SUBMITTED BY DR. DAVID BUTCHER
Lady Minto Hospital Medical Staff Association
As spring days bring beautiful weather and Easter weekend brings hope of new beginnings, we need to remind ourselves that COVID continues to be a real and present health risk in our community.
The start of the COVID vaccination program has brought new hope for the end of the pandemic. However, some troubling trends are developing in Island Health’s fight against COVID-19. All three variants of concern have now been identified in Island Health. The number of variant cases across Vancouver Island are increasing. Contact tracing has shown that the variant cases were brought to the Island Health region through non-essential travel to other areas of B.C. and beyond. Public health teams have also noted a significant jump in the number of close contacts for COVID cases.
On Salt Spring, we have not had any major outbreaks since the start of the pandemic. However we have had, and continue to have, the ongoing presence of COVID in our community. The variants of concern are more transmissible, meaning that a shorter exposure, or exposure to a smaller number of viral particles, may lead to communication of the disease. These variants are also proving to cause more serious illness in younger people.
It is crucial that we continue to focus on the basics to prevent transmission – avoiding contact with others where possible, maintaining distance when in the presence of others, creating barriers to transmission by wearing masks covering the nose and mouth, and removing droplets through frequent hand washing and sanitization. Don’t travel unless it is essential so we can avoid the spread of virus between regions. These measures are as important now, if not more so, than at the beginning of the pandemic. Some people view these as issues of individual rights and freedoms but collectively they will limit the transmission and spread of the virus and help us end the pandemic.
The start of the provincial vaccination campaign is the bright ray of hope this spring. On Salt Spring, seniors in residential care have been vaccinated and seniors in the community are now rapidly being vaccinated. In the coming weeks we anticipate large-scale community vaccination clinics to meet the target of vaccination for all adults who choose to get vaccinated by the summer.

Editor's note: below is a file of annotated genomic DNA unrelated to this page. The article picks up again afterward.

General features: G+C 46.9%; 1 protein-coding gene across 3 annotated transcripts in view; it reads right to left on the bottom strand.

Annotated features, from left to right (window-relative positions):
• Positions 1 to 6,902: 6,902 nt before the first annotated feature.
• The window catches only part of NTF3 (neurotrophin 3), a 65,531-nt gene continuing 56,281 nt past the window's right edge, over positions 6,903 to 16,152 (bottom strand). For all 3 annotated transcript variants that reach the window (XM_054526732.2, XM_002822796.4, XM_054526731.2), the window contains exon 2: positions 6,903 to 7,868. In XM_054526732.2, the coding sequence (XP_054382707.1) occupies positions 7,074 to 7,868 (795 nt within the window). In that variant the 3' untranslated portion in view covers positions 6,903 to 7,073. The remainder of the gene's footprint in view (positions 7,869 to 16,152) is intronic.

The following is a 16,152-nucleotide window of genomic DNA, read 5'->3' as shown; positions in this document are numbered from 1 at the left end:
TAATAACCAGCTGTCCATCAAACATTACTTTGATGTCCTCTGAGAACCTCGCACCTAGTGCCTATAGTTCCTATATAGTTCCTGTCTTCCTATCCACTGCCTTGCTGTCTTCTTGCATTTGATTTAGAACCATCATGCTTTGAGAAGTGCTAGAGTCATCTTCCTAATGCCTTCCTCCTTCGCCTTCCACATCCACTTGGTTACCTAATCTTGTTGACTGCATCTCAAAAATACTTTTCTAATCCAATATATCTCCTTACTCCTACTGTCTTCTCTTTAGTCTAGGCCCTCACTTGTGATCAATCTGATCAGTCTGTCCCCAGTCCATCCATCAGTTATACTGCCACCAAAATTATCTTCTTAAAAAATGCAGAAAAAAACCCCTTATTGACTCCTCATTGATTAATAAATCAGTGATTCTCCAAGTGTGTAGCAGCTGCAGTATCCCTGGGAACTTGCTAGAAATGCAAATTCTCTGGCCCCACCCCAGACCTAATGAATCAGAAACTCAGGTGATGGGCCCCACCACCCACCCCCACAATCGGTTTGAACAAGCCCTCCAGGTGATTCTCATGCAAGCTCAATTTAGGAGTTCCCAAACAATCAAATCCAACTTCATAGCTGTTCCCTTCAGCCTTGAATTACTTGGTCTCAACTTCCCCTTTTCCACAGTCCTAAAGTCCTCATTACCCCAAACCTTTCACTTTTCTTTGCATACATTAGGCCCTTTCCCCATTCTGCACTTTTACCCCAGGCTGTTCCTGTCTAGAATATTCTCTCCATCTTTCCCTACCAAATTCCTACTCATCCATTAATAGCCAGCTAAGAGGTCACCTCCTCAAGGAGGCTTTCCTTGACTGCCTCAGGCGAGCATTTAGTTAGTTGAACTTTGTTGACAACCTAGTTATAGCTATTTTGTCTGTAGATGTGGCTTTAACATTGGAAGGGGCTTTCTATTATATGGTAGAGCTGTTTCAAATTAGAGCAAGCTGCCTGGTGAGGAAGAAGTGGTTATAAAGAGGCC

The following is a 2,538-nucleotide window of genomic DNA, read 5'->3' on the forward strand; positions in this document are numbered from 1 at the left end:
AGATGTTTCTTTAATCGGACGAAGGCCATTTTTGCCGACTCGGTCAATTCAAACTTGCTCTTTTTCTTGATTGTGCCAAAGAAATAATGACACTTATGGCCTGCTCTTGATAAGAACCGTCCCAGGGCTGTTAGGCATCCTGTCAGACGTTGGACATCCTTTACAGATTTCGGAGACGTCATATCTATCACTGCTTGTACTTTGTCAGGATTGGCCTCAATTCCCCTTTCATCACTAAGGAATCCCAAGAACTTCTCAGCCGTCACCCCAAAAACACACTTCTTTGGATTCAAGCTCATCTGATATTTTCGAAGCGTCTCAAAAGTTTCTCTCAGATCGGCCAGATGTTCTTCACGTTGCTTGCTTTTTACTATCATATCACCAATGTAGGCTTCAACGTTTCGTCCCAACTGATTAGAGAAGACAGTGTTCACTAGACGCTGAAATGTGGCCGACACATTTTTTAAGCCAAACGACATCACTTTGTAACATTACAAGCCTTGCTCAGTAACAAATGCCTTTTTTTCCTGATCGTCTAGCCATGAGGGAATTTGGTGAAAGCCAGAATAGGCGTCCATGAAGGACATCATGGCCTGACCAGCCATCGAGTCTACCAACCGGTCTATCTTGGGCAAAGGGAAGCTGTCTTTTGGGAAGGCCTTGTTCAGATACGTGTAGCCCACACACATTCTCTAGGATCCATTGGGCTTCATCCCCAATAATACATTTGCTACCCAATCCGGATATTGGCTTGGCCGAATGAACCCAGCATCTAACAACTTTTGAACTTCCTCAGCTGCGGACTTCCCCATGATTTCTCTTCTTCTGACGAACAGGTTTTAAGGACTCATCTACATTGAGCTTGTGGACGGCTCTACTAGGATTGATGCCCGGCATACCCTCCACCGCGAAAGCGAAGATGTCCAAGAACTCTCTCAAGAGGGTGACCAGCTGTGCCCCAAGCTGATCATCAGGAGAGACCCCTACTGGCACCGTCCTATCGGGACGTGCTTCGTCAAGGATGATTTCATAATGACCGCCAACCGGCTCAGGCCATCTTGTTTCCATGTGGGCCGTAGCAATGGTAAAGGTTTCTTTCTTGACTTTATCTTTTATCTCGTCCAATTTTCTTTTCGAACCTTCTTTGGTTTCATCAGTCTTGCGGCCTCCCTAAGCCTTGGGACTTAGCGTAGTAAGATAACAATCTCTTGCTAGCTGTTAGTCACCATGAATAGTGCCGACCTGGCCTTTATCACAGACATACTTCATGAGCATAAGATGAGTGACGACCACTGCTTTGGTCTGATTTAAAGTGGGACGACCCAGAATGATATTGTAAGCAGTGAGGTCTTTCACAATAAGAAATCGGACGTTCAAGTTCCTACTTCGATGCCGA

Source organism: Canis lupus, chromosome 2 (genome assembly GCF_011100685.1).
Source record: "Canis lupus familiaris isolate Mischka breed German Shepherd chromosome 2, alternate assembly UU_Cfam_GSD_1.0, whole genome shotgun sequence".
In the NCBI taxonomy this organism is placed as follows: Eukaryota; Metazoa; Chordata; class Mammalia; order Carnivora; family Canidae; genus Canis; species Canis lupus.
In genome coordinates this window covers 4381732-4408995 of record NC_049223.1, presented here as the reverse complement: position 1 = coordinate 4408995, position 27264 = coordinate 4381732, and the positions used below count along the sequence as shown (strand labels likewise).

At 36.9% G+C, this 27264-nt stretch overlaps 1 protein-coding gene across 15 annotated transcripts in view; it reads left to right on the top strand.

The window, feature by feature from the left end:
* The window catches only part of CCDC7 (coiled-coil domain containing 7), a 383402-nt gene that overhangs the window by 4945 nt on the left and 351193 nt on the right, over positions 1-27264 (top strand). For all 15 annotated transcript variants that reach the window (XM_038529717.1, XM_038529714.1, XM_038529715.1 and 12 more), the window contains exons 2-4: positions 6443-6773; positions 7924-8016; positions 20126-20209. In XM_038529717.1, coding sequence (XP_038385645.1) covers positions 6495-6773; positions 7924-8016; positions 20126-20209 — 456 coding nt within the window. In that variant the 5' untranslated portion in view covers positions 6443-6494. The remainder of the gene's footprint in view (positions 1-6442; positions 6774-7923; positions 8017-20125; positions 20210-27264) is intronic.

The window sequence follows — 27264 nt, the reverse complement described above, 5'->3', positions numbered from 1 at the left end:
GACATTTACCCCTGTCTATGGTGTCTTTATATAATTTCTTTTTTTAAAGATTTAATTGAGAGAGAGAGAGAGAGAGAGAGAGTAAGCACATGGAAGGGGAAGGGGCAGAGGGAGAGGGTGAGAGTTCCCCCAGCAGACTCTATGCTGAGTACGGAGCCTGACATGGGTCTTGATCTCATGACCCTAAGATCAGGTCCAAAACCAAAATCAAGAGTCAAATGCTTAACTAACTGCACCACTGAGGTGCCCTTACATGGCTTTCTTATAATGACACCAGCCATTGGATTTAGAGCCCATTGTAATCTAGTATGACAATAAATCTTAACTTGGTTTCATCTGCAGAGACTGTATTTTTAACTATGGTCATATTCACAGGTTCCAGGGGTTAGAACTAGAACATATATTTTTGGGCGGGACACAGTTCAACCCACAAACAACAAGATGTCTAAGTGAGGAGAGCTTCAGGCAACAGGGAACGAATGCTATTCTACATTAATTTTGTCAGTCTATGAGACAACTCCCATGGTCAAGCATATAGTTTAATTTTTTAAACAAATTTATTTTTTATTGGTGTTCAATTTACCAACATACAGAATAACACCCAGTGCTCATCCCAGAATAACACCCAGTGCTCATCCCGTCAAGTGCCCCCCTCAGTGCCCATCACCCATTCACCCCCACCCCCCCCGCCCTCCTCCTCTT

Although there is considerable media attention paid to stories about the safety and success rates of immunity of different vaccines, the reality is that all of the vaccines currently approved for use in Canada are highly effective at preventing serious illness, hospitalization and death. So, although vaccines may not be 100 per cent effective at preventing transmission, they are effective at keeping people from getting ill. As physicians, we unequivocally recommend getting vaccinated.
Recently, the province has announced a separate strategy to provide priority for vaccination to those individuals living with specific health conditions that make them more vulnerable to serious illness. These Clinically Extremely Vulnerable (CEV) individuals are identified through existing healthcare databases and can expect to be contacted by mail by April 15 to book their vaccination appointment. The list of conditions that are included in the identification of clinically vulnerable individuals can be found on the Ministry of Health, BC Centre for Disease Control (CDC) and Island Health websites. If you do not receive a mailed notification by April 15 and believe you should be included in this initiative, you should follow the instructions on these websites and call to make sure you have not been missed. If you have, you can complete the registration by following the instructions on the website. You can contact your family doctor to complete the registration process if necessary after following the instructions.
Finally, as the Easter weekend approaches, let’s all appreciate the many blessings we on Salt Spring enjoy. Spring is a time for renewal. Let’s renew our commitment to each other and our community by redoubling our efforts to prevent transmission of COVID while the vaccine rollout continues.